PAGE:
The breath, mind, and body are intricately linked and by controlling the breath we learn to calm the mind and body. Learning proper breathing will contribute to greater available energy, calm your nervous system, help strengthen your immunity and nourish internal organs.

Studies have shown how deep-breathing exercises increase our Alpha brain waves – the same brain waves associated with higher levels of creativity and lower levels of stress. When we encourage our breath to flow, artistic motivation follows.

Sometimes feeling like you are seating in front of a blank page? Get up and do some yoga!

Working on your mind

Meditation, another integral part of yoga, has been scientifically studied with astonishing results regarding its effects on the mind, on creativity, on productivity, etc.

There are many studies like this one from Leiden University that states:

“Certain meditation techniques can promote creative thinking, even if you have never meditated before. The study is a clear indication that you don’t need to be an experienced meditator to profit more from meditation. The findings support the belief that meditation can have a long-lasting influence on human cognition, including how we conceive new ideas.”

Did you know that The Walt Disney Company was one of the first companies to incorporate meditation into its workplace, nearly 40 years ago? The company noticed a dramatic increase in creativity after employees mediated on certain projects and ideas. If it’s good enough for Walt Disney is definitely good enough for me!

So I am not going to talk about meditation… but how we use our mind when we perform asanas.

For example, inverting the body increases blood flow and oxygen to the brain, which helps with mental efficiency and subsequently fosters mental clarity. Inversions can range from the ubiquitous downward dog to a handstand, so you don’t need to perform complicated or difficult poses to feel the effects of inversions. A simple standing forward fold would do.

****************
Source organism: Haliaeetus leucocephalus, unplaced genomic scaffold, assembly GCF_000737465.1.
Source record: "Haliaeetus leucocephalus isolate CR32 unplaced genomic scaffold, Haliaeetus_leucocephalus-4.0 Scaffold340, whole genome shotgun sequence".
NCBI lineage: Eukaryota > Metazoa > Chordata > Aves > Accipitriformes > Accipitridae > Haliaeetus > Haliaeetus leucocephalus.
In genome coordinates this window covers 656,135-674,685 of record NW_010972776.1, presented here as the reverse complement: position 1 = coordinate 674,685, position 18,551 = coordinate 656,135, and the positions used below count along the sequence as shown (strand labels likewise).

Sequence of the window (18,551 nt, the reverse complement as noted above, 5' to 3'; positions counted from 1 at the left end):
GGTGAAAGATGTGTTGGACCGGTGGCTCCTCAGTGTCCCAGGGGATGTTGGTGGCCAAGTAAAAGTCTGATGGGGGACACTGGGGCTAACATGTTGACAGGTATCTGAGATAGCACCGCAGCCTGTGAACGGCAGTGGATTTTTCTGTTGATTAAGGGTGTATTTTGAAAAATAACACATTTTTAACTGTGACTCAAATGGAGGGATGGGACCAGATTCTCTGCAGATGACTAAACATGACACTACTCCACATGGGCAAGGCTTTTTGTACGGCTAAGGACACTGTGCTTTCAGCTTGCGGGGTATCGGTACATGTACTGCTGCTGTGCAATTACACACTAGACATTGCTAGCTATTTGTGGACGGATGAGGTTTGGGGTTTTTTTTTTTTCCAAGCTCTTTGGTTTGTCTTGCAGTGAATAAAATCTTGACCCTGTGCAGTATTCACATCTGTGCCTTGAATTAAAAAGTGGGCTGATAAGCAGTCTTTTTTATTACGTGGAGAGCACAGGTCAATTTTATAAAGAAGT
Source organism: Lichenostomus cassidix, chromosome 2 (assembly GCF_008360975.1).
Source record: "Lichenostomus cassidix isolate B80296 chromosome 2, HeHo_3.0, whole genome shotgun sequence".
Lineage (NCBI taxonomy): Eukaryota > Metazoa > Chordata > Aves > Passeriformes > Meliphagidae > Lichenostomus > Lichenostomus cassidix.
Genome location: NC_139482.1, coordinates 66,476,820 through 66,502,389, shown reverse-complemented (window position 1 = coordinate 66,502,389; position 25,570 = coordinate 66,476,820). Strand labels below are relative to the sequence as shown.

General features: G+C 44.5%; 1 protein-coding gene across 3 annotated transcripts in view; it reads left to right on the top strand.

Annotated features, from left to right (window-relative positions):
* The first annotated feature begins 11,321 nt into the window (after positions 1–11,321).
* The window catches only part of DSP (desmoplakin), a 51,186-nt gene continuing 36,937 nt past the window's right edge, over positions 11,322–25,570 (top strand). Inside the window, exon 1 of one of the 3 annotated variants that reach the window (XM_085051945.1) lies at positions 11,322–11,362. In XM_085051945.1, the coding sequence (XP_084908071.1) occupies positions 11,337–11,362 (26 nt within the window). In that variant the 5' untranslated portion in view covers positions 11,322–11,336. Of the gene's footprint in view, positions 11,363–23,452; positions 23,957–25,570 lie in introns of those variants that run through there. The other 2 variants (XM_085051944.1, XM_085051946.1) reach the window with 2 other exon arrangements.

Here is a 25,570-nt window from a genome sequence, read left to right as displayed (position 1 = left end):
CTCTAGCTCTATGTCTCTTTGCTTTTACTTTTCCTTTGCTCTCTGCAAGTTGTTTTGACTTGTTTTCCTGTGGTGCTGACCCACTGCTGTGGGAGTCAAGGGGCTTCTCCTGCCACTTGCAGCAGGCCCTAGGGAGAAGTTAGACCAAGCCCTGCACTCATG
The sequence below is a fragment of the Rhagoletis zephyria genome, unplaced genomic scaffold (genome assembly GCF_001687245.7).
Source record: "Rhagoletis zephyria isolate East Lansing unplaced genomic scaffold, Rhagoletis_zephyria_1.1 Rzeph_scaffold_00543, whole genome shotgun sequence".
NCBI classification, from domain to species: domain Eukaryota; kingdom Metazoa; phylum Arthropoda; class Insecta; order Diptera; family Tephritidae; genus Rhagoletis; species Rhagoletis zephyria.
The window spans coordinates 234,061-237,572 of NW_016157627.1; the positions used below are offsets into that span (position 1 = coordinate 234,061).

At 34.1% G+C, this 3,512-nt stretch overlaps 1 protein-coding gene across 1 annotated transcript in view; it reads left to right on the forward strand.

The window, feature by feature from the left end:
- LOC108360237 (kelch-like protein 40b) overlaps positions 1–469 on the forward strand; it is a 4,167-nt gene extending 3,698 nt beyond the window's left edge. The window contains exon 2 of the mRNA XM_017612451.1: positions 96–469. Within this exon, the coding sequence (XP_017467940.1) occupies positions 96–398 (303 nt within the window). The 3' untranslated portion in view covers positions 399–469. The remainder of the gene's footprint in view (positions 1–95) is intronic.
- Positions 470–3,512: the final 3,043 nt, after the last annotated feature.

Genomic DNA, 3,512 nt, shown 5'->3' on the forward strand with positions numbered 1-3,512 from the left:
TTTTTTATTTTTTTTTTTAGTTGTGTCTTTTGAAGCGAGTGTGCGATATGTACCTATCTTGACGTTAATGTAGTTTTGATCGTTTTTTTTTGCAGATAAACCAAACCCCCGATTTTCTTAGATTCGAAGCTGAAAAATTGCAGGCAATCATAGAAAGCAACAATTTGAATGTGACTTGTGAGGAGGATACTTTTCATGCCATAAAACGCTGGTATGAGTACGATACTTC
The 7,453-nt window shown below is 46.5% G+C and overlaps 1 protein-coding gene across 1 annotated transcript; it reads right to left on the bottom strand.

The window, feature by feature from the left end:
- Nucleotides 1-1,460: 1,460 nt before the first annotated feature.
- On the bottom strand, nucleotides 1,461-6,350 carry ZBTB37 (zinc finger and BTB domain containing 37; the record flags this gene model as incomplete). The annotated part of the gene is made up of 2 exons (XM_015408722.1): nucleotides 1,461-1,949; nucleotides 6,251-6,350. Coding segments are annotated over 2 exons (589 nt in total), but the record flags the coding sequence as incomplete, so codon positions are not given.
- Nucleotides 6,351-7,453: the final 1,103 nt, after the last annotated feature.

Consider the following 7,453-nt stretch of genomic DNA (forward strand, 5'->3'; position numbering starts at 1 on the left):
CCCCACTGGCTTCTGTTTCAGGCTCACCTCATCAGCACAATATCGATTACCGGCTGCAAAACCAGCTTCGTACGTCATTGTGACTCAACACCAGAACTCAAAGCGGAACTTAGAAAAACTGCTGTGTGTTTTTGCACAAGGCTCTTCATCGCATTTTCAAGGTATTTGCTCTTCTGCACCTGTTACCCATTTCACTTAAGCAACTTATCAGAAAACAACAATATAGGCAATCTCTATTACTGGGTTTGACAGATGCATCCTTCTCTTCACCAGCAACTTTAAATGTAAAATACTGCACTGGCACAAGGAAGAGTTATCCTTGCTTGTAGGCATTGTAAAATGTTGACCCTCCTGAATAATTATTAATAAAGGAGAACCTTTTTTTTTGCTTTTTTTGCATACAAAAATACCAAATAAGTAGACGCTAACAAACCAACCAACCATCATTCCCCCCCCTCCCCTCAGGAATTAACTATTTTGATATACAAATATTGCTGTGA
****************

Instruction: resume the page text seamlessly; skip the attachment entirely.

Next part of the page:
Balancing postures challenge the mind and body to remain stable, while the internal equilibrium is tested. In order to not fall, the mind clears excess clutter to focus on the balancing pose. We learn to focus, as well as to develop patience and perseverance. And aren’t those integral ingredients in the creative process?

Photo by madison lavern on Unsplash

It has been by practicing asanas that I noticed how my discipline and focus in other areas of my life have increased… And it has been by attempting balancing postures and other challenging movement, as well as seating in meditation that I noticed an increase in my patience levels. Although I still have a long way to go for that one!

More importantly, yoga has strengthen my believe in my own abilities, I am much more inclined to get out of my comfort zone, to try new things, to explore different routes. Have I become more creative in the process? I don’t know. What I know for sure is that I feel much less stressed during the creative process!

Would you like more specific advice? To dos and actions?

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Montse Gili, founder of soyoga


Below is a photo of me working on this blog whilst traveling in Pai, North Thailand. I found little cafe with great vegan brownies to boost my own creative juices! If you’d like to know more about my journey click here

What are endorphins –  https://www.healthline.com/health/endorphins

The science of breathing https://www.unm.edu/~lkravitz/Article%20folder/Breathing.html

“Meditation makes you more creative, study suggests.” ScienceDaily. ScienceDaily, 28 October 2014. www.sciencedaily.com/releases/2014/10/141028082355.htm